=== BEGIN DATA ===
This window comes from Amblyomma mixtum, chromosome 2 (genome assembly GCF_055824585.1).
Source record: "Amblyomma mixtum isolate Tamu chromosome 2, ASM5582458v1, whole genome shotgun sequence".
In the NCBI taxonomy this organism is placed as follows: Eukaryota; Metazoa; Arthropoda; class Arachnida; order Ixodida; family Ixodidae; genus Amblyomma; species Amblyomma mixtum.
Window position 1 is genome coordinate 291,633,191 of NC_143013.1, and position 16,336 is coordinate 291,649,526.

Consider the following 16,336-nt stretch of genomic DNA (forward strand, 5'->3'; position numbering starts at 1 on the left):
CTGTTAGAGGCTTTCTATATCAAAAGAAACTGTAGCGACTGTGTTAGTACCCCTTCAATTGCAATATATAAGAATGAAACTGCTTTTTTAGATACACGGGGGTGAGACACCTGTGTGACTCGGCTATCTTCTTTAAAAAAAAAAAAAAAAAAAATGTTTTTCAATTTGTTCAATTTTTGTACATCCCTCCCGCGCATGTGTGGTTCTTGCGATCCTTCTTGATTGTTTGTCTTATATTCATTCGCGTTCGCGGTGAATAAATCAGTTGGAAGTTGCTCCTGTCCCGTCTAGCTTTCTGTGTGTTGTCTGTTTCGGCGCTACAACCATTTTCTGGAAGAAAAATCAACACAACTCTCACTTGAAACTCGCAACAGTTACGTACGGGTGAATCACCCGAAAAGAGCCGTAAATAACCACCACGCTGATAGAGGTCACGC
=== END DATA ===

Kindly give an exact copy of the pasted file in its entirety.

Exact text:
This window comes from Amblyomma mixtum, chromosome 2 (genome assembly GCF_055824585.1).
Source record: "Amblyomma mixtum isolate Tamu chromosome 2, ASM5582458v1, whole genome shotgun sequence".
In the NCBI taxonomy this organism is placed as follows: Eukaryota; Metazoa; Arthropoda; class Arachnida; order Ixodida; family Ixodidae; genus Amblyomma; species Amblyomma mixtum.
Window position 1 is genome coordinate 291,633,191 of NC_143013.1, and position 16,336 is coordinate 291,649,526.

Consider the following 16,336-nt stretch of genomic DNA (forward strand, 5'->3'; position numbering starts at 1 on the left):
CTGTTAGAGGCTTTCTATATCAAAAGAAACTGTAGCGACTGTGTTAGTACCCCTTCAATTGCAATATATAAGAATGAAACTGCTTTTTTAGATACACGGGGGTGAGACACCTGTGTGACTCGGCTATCTTCTTTAAAAAAAAAAAAAAAAAAAATGTTTTTCAATTTGTTCAATTTTTGTACATCCCTCCCGCGCATGTGTGGTTCTTGCGATCCTTCTTGATTGTTTGTCTTATATTCATTCGCGTTCGCGGTGAATAAATCAGTTGGAAGTTGCTCCTGTCCCGTCTAGCTTTCTGTGTGTTGTCTGTTTCGGCGCTACAACCATTTTCTGGAAGAAAAATCAACACAACTCTCACTTGAAACTCGCAACAGTTACGTACGGGTGAATCACCCGAAAAGAGCCGTAAATAACCACCACGCTGATAGAGGTCACGC